As water enters and exits the main housing 200, it passes though water turbines that generate electricity when water is passed through them. For example, when no water is inside the main housing 200, a water intake valve 223 may be opened. The surrounding water, exerting a pressure of 5 tons psi, is then allowed to enter the main housing 200. The surrounding water, at 5 tons psi is a greater force than the weight of the piston at 3 tons, so the water is forced into the main housing 200 through the intake line 220 and causes the piston 201 to rise (from water pressure force). The incoming water is passed through a first and second water turbine 221 and 222 suitable for generating electricity as it passes through the intake line 220. Although only two turbines are shown here, it is well understood that any number of turbines may be present in the intake line 230.

Similarly, if the main housing 200 is full of water and an exit line valve 230 is opened while the intake valve 223 is closed, water then flows out of the main housing 200 through the water exit line 225, and into a water collection housing 202. The water is forced out of the main housing 200 because of the gravitational force of the piston 201. The water exit line 225 also typically includes first and second water turbines 231 and 232 for generating electricity as water is passed through. Additionally, a collection housing valve 233 allows or prevents the flow of water in and out of the collection housing 202.

Additionally, the main housing 200 includes an atmospheric pressure line 240 with an atmospheric pressure line valve 241. The atmospheric pressure line 240 may also include one or more air turbines 242 for generating electricity. The interaction and operation of these valves, turbines and housings is illustrated and discussed in more detail below with respect to FIGS. 4-8.

The HHG generator 110 may further include a vacuum draw housing 203 for assisting with filling and draining water from the collection housing 202 and assist with air pressure at the main housing 200. The vacuum housing 203 is coupled to the main housing 200 via a vacuum draw control line 290 which includes a vacuum draw control line valve 291. Further, the vacuum housing 203 is coupled to the collection housing 202 via a water siphon line 280 that includes a water siphon line valve 281. Further yet, the vacuum draw housing 203 includes a vacuum atmospheric pressure line 250 with a vacuum atmospheric pressure line valve 251 as well as one or more water release lines 260 having respective water release valves. Again, the interaction and operation of these valves, lines and housings is illustrated and discussed in more detail below with respect to FIGS. 4-8.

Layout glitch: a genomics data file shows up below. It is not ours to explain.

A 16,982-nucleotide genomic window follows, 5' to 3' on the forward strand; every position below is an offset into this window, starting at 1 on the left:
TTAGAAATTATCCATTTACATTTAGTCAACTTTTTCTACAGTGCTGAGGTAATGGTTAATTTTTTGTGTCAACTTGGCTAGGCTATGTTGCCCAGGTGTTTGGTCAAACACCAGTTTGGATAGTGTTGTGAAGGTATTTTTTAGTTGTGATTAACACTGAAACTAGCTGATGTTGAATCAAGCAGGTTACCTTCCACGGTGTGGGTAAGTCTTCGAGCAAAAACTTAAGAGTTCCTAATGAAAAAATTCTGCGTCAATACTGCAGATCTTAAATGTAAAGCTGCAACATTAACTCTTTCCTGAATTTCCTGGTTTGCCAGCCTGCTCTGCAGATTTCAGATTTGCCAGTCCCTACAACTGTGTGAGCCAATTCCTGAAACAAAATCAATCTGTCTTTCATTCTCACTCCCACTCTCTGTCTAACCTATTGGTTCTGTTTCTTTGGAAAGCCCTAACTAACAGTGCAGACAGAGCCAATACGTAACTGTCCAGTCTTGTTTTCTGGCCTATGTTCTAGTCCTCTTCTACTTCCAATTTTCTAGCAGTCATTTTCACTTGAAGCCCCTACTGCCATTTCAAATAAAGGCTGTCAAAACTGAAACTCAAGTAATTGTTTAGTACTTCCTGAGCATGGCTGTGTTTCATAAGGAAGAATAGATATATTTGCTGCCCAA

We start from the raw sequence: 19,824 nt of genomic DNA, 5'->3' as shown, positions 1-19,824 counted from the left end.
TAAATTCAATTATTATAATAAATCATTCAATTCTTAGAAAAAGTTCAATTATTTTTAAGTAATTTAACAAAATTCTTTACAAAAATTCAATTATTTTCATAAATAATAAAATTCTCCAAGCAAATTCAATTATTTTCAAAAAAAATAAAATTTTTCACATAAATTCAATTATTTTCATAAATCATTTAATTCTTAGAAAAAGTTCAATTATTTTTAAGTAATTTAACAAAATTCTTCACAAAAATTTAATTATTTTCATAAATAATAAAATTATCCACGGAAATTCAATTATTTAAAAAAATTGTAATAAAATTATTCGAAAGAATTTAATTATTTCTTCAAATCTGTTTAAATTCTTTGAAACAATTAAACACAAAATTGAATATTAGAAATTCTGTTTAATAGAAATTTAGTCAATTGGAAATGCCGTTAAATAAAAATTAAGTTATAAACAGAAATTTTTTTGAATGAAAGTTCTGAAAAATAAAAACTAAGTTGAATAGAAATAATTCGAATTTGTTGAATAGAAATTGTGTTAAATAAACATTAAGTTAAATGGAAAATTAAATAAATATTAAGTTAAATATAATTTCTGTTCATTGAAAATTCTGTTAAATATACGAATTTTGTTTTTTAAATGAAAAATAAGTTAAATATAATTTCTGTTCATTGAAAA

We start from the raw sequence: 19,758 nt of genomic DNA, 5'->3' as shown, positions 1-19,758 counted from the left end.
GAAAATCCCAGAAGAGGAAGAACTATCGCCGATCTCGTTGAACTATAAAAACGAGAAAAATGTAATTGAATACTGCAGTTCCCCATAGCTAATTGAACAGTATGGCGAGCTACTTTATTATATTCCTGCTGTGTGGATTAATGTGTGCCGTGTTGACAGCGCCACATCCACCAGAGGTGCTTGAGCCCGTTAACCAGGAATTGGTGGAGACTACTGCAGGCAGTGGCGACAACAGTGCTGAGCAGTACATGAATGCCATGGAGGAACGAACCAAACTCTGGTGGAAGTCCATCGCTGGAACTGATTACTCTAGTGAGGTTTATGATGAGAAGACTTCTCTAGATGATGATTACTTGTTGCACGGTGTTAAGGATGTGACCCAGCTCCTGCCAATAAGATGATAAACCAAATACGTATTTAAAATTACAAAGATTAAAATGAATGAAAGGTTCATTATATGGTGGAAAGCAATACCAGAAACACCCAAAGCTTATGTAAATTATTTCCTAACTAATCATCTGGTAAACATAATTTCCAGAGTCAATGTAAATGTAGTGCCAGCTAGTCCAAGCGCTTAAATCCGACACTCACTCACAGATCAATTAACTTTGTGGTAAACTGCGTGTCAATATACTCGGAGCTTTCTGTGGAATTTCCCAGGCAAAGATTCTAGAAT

FIGS. 1 and 2 provide an overview of a basic system 100 for generating electrical power using a HHG generator 110. Those skilled in the art will understand that the actual specifications and dimensions of the various components described above may vary with respect to the size (volume of water flow and time desired for that water flow), shape (tall and narrow housings or short and wide housings), the water depth the HHG generator 110 is placed in relation to the weight of the piston 201, (e.g., the water pressure in the HHG generator 110 needs to be greater than the weight of the piston 201, therefore a lighter piston allows for a more shallow depth).

FIG. 3 shows a diagram of a method for generating electrical energy using the system of FIG. 2 according to an embodiment of the subject matter disclosed herein. The following discussion of FIG. 3 is presented with respect to steps of such a method and any references numerals to specific devices and aspects of FIG. 2 are not included in the discussion of FIG. 3.

The method starts at step 300 and then moves to an initialization phase at step 302. The atmospheric pressure valve is opened at step 302 and this will allow air that is in the main housing above the piston to escape to the atmosphere as the piston rises. Next, at step 304, the water intake valve is opened and this will allow water to enter into the main housing. As water begins to fill the main housing through the water intake line, electrical power is generated by the water passing through the water intake line and through any water turbines that are disposed within the water intake line at step 308. Of course, as water begins to fill the main housing, the piston begins to rise as a result of the water pressure buildup below it and any air within the main housing is expelled out the atmosphere pressure line.

Electrical power generation continues until the piston reaches a high enough level to trigger a switch at step 310 which, in turn, causes the water intake valve to close at step 312. Additionally, the atmospheric pressure valve is closed at step 314. The main housing is then in a momentary state of equilibrium as the water pressure below the piston is substantially equivalent to the gravitational force pulling down the piston. At this point, if air pressure were to be introduced into the main housing, the gravitational force on the piston will overcome the water pressure force from below.

Thus, at step 316 a water exit valve opens and at step 318 a vacuum line valve opens. The opening of these valves provides a path for expelled water to flow from the main housing to the water collection housing through a water exit line and also provides a path for air to be drawn into the main housing as the piston begins to descend. As water expelled from the main housing passes through the water exit line, one or more water turbines may generate electrical power at step 320.